Monday, February 13, 2012

Magnetic Table CV Controller

Here is one of my designs that I based off of a magnetic pendulum toy.  The toy consisted of a dangling string with a magnet on the end of it; then it hovered over magnets on a table that either repelled or attracted the string magnet; the stringed magnet then maneuvers around in crazy patterns due to the position of the table magnets.

There are 2 control voltage outputs for this device; one for the X axis, and one for the Y.  They vary from 0 to 5 volts.  These can be used to change any parameter in a synthesizer or effects system to make interesting sounds.  For instance, the X axis could control the pitch of an oscillator, while the Y axis could control the volume.  Another example could be the X axis controls a delay time, while the Y axis controls the feedback of the delay unit.  A third example (and a little more abstract) is to have the X axis control the length of a sequence pattern, and the Y axis control the tempo of the sequence.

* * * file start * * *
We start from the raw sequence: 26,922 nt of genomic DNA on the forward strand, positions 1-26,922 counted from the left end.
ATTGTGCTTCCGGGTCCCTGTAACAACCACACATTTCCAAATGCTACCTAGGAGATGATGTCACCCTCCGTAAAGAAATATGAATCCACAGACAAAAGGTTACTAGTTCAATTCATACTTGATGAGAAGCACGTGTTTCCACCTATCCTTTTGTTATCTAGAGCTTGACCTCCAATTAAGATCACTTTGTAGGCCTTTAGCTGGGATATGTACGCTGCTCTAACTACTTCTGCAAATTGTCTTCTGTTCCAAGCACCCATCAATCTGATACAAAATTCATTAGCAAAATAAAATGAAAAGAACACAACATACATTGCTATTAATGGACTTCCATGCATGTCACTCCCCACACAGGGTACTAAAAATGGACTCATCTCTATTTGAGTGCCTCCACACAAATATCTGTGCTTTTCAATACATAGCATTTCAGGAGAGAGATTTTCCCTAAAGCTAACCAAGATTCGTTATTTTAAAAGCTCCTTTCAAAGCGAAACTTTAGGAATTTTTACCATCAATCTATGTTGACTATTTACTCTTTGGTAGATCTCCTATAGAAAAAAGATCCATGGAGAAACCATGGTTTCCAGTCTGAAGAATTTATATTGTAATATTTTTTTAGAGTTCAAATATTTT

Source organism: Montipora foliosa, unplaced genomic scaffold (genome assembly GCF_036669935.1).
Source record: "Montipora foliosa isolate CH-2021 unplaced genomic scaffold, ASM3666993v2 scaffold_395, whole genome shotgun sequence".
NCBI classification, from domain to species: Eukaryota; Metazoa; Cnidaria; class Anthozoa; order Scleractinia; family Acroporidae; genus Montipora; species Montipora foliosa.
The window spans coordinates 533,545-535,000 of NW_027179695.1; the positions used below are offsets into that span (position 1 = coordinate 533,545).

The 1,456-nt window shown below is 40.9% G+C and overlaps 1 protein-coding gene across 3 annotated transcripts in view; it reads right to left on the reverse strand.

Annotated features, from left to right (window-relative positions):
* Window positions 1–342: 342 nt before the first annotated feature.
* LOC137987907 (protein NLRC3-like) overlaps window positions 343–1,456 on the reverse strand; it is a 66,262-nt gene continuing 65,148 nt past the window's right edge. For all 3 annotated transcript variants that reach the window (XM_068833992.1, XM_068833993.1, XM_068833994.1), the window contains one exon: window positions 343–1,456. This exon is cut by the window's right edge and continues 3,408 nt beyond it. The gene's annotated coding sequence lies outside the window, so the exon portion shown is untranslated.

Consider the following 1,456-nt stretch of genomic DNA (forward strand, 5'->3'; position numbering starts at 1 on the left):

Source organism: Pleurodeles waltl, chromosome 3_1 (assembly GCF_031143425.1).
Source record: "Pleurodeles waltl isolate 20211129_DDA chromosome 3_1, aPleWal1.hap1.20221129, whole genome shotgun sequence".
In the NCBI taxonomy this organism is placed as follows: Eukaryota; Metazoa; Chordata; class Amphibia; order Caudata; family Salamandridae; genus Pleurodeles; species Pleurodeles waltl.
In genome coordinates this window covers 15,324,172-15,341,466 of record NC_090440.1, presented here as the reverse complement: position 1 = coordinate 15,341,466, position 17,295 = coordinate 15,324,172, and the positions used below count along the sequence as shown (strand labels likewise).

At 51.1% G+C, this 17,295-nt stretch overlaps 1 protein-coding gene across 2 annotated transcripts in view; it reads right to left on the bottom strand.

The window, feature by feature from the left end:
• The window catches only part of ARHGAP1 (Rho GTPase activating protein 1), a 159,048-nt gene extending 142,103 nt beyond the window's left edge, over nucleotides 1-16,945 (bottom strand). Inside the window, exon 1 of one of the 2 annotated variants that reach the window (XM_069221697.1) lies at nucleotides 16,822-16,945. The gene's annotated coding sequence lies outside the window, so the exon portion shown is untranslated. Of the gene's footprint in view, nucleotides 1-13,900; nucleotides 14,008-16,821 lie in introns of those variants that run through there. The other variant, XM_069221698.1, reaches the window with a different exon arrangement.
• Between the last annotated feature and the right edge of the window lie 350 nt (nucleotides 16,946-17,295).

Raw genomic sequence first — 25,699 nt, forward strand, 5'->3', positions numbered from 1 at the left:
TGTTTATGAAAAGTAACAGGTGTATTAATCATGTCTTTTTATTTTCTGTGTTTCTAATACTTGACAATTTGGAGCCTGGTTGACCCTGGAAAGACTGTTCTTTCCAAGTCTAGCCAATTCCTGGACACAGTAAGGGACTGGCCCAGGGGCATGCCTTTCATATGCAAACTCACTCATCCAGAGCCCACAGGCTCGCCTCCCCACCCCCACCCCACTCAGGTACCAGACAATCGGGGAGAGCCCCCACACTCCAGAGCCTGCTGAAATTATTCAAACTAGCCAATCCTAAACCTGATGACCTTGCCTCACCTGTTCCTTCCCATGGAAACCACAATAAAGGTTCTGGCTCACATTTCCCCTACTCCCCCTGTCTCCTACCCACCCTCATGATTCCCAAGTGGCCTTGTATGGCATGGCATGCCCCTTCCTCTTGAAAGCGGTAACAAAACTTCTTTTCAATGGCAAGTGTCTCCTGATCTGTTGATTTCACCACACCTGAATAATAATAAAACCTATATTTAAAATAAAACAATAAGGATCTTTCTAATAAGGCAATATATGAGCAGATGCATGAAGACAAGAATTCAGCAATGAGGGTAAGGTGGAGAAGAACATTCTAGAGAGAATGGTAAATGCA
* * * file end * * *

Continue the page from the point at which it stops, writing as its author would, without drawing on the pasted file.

One interesting thing about using the magnetic table to control sound is that when the pendulum passes over a magnet with a pole that attracts the pendulum, it overshoots a bit, then swing back toward the magnet and overshoots again, continuing to oscillate in a damped, simple harmonic motion.  If the magnet is stronger (you can use larger magnets or stack them to make them have a stronger attraction or repulsion), then this oscillation is faster.

For my design, I mounted an upside-down potentiometer-joystick on an arm above a plate of steel, then machined a long, aluminum rod to replace the shaft that was inside the joystick. At the end of this rod, a cavity was made and a powerful magnet was epoxied into the cavity.  This magnet can freely hover over the steel plate.  If  magnets are placed on the table / plate, then they can repel or attract the rod (and therefore move the joystick) based on their position and polarity.  The potentiometers on this joystick are wired as voltage dividers/ attenuators for DC voltage.  There is a 9-volt battery inside going to a linear 5-volt regulator, then to the divider.  The knobs on the front of the box control offset and range for X and Y.

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